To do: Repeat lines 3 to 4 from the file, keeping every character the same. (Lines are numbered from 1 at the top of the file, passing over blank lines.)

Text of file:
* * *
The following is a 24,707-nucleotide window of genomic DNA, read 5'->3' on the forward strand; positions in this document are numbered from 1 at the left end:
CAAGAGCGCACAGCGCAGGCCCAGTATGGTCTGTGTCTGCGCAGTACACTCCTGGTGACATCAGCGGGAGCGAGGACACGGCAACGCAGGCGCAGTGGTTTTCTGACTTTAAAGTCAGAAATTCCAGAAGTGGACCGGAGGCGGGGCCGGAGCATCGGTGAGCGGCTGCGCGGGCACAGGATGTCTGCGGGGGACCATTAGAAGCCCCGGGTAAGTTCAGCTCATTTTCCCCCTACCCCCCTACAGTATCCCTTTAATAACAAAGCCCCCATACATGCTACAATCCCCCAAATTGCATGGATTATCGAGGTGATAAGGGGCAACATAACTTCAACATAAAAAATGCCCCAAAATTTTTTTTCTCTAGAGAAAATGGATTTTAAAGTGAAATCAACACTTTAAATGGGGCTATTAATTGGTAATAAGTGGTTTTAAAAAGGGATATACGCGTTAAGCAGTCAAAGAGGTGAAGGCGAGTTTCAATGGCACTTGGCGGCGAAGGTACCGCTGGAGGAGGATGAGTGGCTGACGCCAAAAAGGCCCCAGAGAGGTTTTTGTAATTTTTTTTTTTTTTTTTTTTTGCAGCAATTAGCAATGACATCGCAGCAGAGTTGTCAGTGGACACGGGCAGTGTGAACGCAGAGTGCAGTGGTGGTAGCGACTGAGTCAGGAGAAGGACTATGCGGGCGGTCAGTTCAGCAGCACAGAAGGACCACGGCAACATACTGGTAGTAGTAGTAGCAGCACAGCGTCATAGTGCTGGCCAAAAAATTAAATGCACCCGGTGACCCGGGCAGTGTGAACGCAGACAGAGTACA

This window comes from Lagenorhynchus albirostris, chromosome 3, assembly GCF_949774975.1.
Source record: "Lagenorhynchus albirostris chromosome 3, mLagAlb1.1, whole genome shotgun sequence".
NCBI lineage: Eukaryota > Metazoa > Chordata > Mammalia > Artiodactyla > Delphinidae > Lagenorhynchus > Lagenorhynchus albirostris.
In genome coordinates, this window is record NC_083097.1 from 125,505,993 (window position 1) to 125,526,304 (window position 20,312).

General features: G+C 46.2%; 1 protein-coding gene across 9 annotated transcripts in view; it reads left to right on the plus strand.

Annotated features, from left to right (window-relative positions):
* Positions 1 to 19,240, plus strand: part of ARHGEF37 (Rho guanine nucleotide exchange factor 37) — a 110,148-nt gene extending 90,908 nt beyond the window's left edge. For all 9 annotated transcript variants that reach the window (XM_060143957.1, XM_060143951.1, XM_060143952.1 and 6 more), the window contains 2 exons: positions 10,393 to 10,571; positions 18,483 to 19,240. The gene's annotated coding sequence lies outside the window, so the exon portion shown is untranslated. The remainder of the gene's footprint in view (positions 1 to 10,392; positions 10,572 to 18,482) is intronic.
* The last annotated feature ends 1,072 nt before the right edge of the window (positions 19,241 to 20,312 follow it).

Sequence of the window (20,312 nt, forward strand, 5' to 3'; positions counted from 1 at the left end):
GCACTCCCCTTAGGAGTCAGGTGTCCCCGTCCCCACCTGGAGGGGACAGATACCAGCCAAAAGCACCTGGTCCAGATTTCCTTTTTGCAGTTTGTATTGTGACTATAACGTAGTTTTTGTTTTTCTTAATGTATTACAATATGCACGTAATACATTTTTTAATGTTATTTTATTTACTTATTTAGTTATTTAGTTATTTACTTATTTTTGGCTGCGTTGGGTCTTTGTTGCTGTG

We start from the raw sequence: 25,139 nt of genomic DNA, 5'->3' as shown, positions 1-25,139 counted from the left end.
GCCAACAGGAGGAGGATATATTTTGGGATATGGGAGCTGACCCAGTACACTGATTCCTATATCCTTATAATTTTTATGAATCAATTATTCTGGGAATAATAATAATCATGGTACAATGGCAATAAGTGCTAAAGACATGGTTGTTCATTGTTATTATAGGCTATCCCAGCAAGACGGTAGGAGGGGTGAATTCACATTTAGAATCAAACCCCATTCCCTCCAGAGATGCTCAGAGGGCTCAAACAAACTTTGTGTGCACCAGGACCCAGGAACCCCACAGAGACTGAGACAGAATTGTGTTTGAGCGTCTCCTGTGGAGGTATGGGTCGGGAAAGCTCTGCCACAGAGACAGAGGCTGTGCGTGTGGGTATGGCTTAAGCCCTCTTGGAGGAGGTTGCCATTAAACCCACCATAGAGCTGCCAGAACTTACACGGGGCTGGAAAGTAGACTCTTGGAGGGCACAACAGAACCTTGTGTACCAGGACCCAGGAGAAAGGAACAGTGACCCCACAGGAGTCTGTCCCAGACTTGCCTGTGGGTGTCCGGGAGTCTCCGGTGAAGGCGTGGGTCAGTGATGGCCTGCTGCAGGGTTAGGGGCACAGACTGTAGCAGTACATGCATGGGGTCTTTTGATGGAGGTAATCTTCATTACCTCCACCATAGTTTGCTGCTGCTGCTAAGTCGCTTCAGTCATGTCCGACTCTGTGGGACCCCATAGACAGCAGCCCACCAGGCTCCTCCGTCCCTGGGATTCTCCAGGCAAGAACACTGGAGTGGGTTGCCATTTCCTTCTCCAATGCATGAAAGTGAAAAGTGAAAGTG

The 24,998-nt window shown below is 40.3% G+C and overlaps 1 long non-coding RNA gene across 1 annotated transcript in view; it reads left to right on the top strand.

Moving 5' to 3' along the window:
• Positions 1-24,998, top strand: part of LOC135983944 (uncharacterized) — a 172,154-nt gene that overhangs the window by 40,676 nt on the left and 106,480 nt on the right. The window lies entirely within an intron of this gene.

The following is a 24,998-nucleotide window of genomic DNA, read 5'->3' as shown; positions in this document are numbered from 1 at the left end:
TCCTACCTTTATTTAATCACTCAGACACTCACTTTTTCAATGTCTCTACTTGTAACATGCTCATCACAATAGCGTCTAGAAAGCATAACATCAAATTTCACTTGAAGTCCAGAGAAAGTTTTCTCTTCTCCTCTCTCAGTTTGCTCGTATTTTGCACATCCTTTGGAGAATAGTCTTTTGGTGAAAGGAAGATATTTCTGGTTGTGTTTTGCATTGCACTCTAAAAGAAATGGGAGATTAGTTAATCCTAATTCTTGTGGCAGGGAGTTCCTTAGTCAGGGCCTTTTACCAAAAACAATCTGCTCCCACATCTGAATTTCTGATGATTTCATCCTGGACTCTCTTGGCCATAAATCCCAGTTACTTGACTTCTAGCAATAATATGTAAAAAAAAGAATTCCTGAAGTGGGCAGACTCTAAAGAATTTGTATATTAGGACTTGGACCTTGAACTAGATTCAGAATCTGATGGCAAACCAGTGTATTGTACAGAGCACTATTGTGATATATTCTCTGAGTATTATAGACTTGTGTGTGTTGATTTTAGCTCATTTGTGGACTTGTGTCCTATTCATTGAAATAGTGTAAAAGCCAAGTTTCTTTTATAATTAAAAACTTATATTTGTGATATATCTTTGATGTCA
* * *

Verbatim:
This window comes from Lagenorhynchus albirostris, chromosome 3, assembly GCF_949774975.1.
Source record: "Lagenorhynchus albirostris chromosome 3, mLagAlb1.1, whole genome shotgun sequence".